Though Mississippi Records/Little Axe Records has gone through some re-branding/changes in management, they consistently put out top notch reissues. Their reissues of obscure blues records, either in their entirety or in compilation form, are particularly excellent and Oh Graveyard You Can’t Hold Me Always is a perfect example. I couldn’t find any sort of temporal or geographic limitation that guides this compilation, but it’s made up of bluesy gospel tunes that certainly have the feel of live recordings made in homes and churches throughout the south. I couldn’t find much information on Joe Townsend, but his tune Take Your Burdens to the Lord has appeared on a number of other compilations. Mississippi Records is responsible for a number of great releases that I can personally endorse, including The Life and Times of Abner Jay and Michael Hurley’s Armchair Boogie, but I have yet to come across material they put out that doesn’t have some hidden gems waiting to get the audience they deserve. They have a record store in Portland, OR so if you’re in that neck of the woods I’d encourage you to check it out.
In keeping with many masters of delta blues, Mississippi John Hurt did not receive much recognition until later in his life, though he is revered as a master of the style to this day. Pay Day comes off his 1966 Vanguard release Today!, released the same year (1996) as Skip James Today!. Like Skip James, Mississippi John Hurt was a self-taught fingerpicker from (you guessed it) Mississippi whose recordings for Okeh records in 1928 met with little success. His music career seemingly over before it started, he spent the next forty years sharecropping and playing local shows and bars and dance halls. Inclusion on the Smithsonian’s Anthology of American Folk Music revived interest in his work and the man himself, who was located in part because one of his few early singles contained lyrics suggesting his hometown was Avalon, MS.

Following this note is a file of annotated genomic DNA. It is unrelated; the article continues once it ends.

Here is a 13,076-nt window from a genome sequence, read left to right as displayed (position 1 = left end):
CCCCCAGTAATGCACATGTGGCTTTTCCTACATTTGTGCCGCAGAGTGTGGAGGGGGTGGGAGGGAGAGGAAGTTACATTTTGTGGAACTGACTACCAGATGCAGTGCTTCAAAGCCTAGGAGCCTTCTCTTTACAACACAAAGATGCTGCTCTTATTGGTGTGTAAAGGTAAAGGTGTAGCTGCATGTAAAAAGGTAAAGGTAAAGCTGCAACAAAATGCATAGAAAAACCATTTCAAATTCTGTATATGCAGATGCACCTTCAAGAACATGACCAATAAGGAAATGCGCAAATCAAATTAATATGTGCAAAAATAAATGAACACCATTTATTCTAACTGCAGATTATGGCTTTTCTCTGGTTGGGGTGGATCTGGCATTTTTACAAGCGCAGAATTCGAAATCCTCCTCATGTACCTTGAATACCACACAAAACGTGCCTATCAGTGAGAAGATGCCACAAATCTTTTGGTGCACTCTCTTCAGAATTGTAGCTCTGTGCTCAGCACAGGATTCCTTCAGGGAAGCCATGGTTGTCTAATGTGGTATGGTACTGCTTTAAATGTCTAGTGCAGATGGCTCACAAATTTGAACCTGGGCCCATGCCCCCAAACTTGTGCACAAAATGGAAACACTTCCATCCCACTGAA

Riding a renewed wave of interest in American roots music throughout the 1960s, Hurt recorded a number of albums first for the Smithsonian and then for Vanguard, Piedmont, and Gryphon. John Fahey memorialized him in the first track from his Requia release, Requiem for John Hurt, which was released following Hurt’s death in 1966. You can see Hurt perform Lonesome Valley here on an episode from Pete Seeger’s Rainbow Quest, a short lived television show hosted by Seeger devoted to folk music. For more info on Hurt’s life and music career, check out this website run by his nephew.
KéPA hails from Bayonne, France though you’d perhaps be forgiven for thinking he hails from somewhere near the Mississippi Delta. Lies Lies Lies is taken from his most recent Low-Low Wind release and he’s got more solo blues stuff over at Bandcamp. According to his website he draws inspiration from the likes of Abner Jay which I can definitely hear in Lies Lies Lies along with the falsetto of John Jacob Niles. You can find out more about seeing him perform on his website or on Facebook. I’d elaborate more on Abner Jay and John Jacob Niles, but I’m planning more elaborate posts on them in the future so just enjoy the tunes ya dingus!
This version of “Drunken Spree” comes off Skip James’ 1966 release Skip James Today! The exclamation mark was in order, because it came thirty years after his first and (up until then) only recordings were met with mild response in 1931. It’s likely that the tough economic times played a role, though perhaps his idiosyncratic tuning and playing style were not particularly popular at the time. The lack of success had relegated him to obscurity, though his fingerpicking technique and somber songwriting style endeared him to blues enthusiasts like John Fahey. He was rediscovered during a spell in the hospital, and was thrust into the role of elder statesman for the folk/blues revival that kicked off in the early 1960, appearing at the Newport Folk Festival. You can see some rare footage of him performing at Newport here. Though you may not recognize his name, you might have heard the song “Hard Time Killing Floor Blues,” which he recorded in 1931 and which later appeared as on the O Brother, Where Art Thou? soundtrack as covered by Chris Thomas King. Capitalizing on this renewed interest, he recorded a flurry of material in the early sixties, much of which has not been released or is scattered on various compilations. You can see a more complete listing of his output over at Discogs. He died in Philadelphia in 1969 at the age of 67.